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Survey Highlights the Power of Social Networks
As the business world becomes increasingly reliant on technology for communication, the legal profession is also noticing a shift. This has been seen not only in document transfer and communication, such as e-mail or e-filing, but also with knowledge sharing and networking.
The 2008 Networks for Counsel Survey, commissioned by LexisNexis Martindale-Hubbell, has revealed that almost 50 percent of lawyers are members of online social networks, and more than 40 percent believe professional networking has the potential to change the business and practice of law over the next five years.
But what does this mean? With less than 10 percent of respondents saying they can rely on their current network to help them work more efficiently and cost effectively, how important is having a professional networking tool?
Lawyers typically use traditional methods of networking; referrals or recommendations from clients and peers are generally considered to be the most effective means. Relationship-based methods, such as in-person networking events and alumni groups, are also considered powerful. However, given the geographical challenges presented by globalization, as well as time and budgetary constraints, these traditional activities are becoming increasingly difficult for lawyers to engage in.
Perhaps unsurprisingly, 52 percent of respondents agreed, or strongly agreed, that it is harder to stay connected with colleagues and peers. In addition, more than 60 percent agreed or strongly agreed that it is hard to connect at conferences, while 61 percent said that networking internationally is both difficult and prohibitively expensive.
These results suggest that the profession would benefit from a more efficient and effective environment through which they can network and collaborate. New online technologies provide a solution through networking Web sites that can help lawyers connect with each other quickly and easily, regardless of location. However, while there is a clear market for online networking, some specific issues remain that challenge its potential to win true acceptance.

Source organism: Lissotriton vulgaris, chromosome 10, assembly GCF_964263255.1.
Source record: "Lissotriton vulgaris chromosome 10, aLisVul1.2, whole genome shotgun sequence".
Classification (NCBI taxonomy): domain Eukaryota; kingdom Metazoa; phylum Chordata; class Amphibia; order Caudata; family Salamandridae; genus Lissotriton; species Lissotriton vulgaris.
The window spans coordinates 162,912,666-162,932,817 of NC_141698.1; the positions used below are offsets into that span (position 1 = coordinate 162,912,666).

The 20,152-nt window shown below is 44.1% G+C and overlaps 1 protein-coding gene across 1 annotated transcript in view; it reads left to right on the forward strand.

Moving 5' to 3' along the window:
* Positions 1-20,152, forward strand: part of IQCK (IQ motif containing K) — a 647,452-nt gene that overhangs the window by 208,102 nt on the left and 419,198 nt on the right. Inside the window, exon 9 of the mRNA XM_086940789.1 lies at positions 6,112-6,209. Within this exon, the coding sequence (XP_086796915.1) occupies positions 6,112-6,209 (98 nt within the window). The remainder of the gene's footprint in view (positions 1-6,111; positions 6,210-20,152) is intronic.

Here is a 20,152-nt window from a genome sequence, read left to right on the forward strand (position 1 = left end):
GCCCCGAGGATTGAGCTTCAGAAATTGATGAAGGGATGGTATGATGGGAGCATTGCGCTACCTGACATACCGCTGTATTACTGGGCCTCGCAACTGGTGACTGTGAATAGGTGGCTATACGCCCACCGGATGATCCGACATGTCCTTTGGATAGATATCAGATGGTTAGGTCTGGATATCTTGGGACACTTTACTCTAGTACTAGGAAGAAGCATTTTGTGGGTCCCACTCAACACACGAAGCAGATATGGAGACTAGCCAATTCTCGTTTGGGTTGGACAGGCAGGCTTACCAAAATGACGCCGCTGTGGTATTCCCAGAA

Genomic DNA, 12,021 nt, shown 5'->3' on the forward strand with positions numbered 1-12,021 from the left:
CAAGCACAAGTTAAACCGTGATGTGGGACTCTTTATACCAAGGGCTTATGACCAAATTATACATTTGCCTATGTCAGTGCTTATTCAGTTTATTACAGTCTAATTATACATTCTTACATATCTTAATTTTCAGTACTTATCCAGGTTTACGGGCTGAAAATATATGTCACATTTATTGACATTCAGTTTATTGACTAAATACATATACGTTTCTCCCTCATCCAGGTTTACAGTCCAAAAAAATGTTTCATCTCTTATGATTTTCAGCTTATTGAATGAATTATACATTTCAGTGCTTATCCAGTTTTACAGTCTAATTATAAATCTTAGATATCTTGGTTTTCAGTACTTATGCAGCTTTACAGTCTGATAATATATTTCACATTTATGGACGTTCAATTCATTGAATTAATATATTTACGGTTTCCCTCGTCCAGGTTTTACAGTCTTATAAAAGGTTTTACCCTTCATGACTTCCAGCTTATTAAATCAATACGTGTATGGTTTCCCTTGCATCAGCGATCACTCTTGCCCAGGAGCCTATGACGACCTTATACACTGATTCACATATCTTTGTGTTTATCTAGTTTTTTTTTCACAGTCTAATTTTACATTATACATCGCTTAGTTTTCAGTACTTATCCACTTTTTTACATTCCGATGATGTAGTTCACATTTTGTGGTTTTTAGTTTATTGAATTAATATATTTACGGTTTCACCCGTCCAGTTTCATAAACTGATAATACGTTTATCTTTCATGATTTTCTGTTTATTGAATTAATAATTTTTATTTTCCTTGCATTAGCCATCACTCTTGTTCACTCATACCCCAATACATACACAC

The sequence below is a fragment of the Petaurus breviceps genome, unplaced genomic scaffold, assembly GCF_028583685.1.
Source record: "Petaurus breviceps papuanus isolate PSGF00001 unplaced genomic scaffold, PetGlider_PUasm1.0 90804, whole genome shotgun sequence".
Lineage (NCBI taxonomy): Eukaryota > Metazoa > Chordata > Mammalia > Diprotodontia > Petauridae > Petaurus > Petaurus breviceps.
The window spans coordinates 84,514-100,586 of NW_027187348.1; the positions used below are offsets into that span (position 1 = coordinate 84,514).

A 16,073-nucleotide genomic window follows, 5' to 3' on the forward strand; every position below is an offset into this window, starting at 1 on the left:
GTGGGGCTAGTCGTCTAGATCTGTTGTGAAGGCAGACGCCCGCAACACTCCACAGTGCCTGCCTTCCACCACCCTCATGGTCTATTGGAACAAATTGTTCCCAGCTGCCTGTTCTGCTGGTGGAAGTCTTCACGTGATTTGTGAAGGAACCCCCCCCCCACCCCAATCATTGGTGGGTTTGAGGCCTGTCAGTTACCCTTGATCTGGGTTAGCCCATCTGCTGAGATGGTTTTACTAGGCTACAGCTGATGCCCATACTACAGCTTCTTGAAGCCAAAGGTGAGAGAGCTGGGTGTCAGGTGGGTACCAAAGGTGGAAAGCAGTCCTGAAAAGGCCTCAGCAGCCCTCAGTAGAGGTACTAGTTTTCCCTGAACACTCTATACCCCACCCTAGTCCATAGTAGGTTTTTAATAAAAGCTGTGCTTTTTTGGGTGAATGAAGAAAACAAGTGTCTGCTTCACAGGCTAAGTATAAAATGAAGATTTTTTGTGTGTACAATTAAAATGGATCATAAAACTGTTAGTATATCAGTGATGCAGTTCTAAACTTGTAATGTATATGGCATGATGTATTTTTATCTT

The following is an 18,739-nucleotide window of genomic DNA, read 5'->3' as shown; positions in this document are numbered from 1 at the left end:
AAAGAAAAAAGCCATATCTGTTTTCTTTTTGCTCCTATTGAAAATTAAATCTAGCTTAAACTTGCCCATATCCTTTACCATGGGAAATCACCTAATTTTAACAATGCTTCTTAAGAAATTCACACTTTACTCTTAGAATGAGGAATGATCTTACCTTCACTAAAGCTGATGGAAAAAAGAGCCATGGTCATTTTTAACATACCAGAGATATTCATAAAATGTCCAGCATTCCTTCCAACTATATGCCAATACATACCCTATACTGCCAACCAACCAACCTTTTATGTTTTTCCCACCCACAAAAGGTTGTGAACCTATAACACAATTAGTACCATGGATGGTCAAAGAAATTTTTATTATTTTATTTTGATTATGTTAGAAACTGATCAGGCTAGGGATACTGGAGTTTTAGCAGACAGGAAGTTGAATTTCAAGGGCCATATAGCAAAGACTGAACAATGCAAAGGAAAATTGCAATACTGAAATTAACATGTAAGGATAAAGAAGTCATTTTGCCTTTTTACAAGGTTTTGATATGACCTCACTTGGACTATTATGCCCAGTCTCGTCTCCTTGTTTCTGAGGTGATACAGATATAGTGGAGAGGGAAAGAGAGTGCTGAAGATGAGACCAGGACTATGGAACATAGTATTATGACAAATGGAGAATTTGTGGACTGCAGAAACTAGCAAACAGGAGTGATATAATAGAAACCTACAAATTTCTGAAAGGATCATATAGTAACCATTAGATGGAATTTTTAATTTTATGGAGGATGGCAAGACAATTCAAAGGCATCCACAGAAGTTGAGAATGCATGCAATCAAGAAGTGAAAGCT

Firstly, there is a clear generation gap in attitudes towards online networking. According to the survey, legal professionals are increasingly using online social networking for personal and professional purposes, however, the majority of lawyers using such sites are between the ages of 25 and 35. Sixty-seven percent of 25 to 35 year olds, 49 percent of 36 to 45 year olds, and 36 percent of 46-plus-year-olds reported membership of an online social network.
While it is promising that younger members of the legal profession are relatively accustomed to online networking, a large portion of senior lawyers are not currently participating.
Secondly, the findings suggest that a network specifically designed for the needs of lawyers should be considered. More than 40 percent of all corporate counsel and private practice lawyers report an interest in joining an online professional network designed exclusively for lawyers, and 54 percent of corporate counsel and 41 percent of private practice lawyers view linking to other lawyers as the most important feature an online professional network could provide.
A network specifically tailored to the legal profession could, for example, operate using heightened privacy levels, an area which many within the profession have expressed concerns about.
Forty-three percent of corporate counsel and 53 percent of private practice lawyers report that current versions of professional networks and online communities do not help them work more efficiently and cost effectively. This is clearly a concern that needs addressing. So, what features and content might tempt corporate counsel to join a professional legal network?
According to the Networks for Counsel survey, the top five attributes identified were: